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Bayswater Early Years Hub

By

  • k20 Architecture
  • Knox City Council

Description

Bayswater Early Years Hub (Sunflower) is an integrated community hub supporting a growing community with much needed early years day care, family and maternal child health services. Comprised of two U shaped building forms, orientated to maximise the use of sunlight, the curved floor plan mirrors a sunflower ‘turning towards the sun’. Setting a new benchmark for sustainable design in local government, k20 Architecture is continuing to push the boundaries of the typical and is part of the greater movement to normalise sustainable design in “everyday buildings”.

Key Features

1

Designed to foster and strengthen community engagement users are connected through volume, space and colour. As occupants move through the main entrance to the east-facing coloured glass wall they are met with a kaleidoscope of colour each morning before taking the journey down both curved wings to arrive at the early years and pre-school areas which enjoy optimum levels of natural light, ventilation and acoustic separation. A centralised play space brings together all user’s and window placement throughout the building’s curves create views from outside and within, supporting the identity of Sunflower being a community place for all.

2

Positioned at the centre of the local community, Sunflower serves as a key destination and meeting point improving connectivity, liveability and quality of life for the community. This space is gender neutral, multi-age, multi-cultural, universally accessible, flexible and adaptable with a potential 100+ year building life cycle. We adopted a salutogenic approach to design with all building material considered for function and environmental impact, thereby promoting a healthy environment and reduce operational and ongoing maintenance costs. Sunflower runs off grid most of the year (with the exception of highly overcast days) and produces more energy that it consumes.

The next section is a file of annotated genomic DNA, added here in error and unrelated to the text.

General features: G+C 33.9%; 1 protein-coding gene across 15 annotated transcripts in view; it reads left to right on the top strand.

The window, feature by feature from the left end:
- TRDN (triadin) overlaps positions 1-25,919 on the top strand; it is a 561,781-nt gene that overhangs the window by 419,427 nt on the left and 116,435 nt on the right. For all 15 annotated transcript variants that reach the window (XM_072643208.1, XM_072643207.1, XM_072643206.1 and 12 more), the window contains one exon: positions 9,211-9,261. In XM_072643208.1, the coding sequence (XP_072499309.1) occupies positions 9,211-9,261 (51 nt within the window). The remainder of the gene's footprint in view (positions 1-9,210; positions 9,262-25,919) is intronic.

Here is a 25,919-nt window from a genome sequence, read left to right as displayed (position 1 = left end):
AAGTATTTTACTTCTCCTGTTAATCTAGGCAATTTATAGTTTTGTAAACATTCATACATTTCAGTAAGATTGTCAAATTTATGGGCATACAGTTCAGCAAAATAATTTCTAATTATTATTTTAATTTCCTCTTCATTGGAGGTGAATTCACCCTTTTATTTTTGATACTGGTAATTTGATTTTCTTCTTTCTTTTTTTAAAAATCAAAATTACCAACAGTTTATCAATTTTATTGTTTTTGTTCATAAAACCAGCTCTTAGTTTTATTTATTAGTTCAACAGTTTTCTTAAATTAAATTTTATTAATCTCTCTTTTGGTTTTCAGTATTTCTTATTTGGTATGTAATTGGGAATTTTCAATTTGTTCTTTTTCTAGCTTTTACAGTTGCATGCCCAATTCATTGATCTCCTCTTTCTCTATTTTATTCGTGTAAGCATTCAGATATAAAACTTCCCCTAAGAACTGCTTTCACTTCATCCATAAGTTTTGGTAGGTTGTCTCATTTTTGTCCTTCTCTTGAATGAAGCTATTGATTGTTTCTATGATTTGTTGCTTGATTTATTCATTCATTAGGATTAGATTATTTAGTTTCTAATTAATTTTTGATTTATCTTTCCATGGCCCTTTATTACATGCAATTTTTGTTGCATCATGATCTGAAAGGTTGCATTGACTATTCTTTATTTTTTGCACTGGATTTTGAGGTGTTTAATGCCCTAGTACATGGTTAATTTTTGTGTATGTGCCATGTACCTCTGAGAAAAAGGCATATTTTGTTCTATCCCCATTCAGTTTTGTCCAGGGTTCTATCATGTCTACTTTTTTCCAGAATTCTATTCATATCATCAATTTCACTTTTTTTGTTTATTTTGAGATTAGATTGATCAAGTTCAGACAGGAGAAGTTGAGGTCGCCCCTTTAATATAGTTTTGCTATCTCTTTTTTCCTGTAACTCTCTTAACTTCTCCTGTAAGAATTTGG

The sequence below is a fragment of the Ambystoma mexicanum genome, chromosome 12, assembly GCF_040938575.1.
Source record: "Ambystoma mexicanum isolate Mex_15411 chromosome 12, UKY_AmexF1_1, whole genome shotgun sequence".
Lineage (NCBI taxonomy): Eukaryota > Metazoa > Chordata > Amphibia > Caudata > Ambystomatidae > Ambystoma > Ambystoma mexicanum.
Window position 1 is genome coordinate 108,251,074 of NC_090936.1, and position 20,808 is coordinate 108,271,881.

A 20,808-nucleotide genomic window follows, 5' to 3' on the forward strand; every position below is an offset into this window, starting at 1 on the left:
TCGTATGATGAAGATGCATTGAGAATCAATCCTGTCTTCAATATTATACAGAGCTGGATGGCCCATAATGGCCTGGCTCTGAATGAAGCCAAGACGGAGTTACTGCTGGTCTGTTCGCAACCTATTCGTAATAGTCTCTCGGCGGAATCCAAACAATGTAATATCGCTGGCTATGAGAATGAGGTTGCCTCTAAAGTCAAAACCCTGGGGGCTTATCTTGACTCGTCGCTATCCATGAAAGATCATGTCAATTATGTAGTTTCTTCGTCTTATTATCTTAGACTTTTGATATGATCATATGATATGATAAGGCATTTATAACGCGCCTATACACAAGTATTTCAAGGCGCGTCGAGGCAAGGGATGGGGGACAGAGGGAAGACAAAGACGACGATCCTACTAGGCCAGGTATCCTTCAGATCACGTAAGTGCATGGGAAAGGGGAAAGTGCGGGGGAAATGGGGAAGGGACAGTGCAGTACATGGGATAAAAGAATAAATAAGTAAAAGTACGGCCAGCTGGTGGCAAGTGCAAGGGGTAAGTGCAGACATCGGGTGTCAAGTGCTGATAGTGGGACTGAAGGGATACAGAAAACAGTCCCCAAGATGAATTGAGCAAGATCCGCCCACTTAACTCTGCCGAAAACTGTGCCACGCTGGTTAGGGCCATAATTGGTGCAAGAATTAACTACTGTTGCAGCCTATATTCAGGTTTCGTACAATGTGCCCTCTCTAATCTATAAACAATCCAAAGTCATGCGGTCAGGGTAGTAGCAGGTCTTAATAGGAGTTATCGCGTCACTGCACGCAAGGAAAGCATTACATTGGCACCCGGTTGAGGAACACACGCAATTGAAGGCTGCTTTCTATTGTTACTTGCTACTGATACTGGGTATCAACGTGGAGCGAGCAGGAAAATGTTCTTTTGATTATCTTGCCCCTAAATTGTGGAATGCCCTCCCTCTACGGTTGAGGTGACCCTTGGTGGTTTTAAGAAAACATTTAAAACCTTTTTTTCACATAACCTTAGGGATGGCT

3

Sunflower replaced a 1970’s brown-brick building. Extensively refurbished over the years it could no longer service the growing community. The new facility incorporates flexible spaces to support pedagogies which aid teacher/ student collaboration, quiet spaces for independent learning and retreat, generous breakout areas for creative pursuits, display areas to celebrate ideas and communal space for parents and caregivers connected to the learning. We have created a space which sparks the curiosity and creativity of children and also creates a calm and welcoming environment for adults by successfully integrating learning spaces, maternal healthcare, allied health, supporting services and community rooms.

4

Key design innovations include reduced reliance on artificial lighting and heating / cooling, locally sourced and recycled materials, natural and low toxicity materials, solar array, battery storage, rainwater harvesting, native plantings and durable landscape. Sunflower runs off-grid with all material elements of the building intended to provide Council with economic sustainability through significantly reduced operational, maintenance and renewal costs with the added capability to operate at net zero.

5

Knox City Council seek to further enhance their reputation for considered design and development of environmentally aware sustainable projects. It was our intent to design a community hub that transpires those needs and celebrates and embraces the local cultures of City of Knox. Our design team have achieved a balance between cost and a valued architectural outcome, successfully creating a symbiotic relationship between function and sustainability meeting both the end user requirements and the project objectives. Sunflower has created a new civic identity for the area and reinforced social connection.

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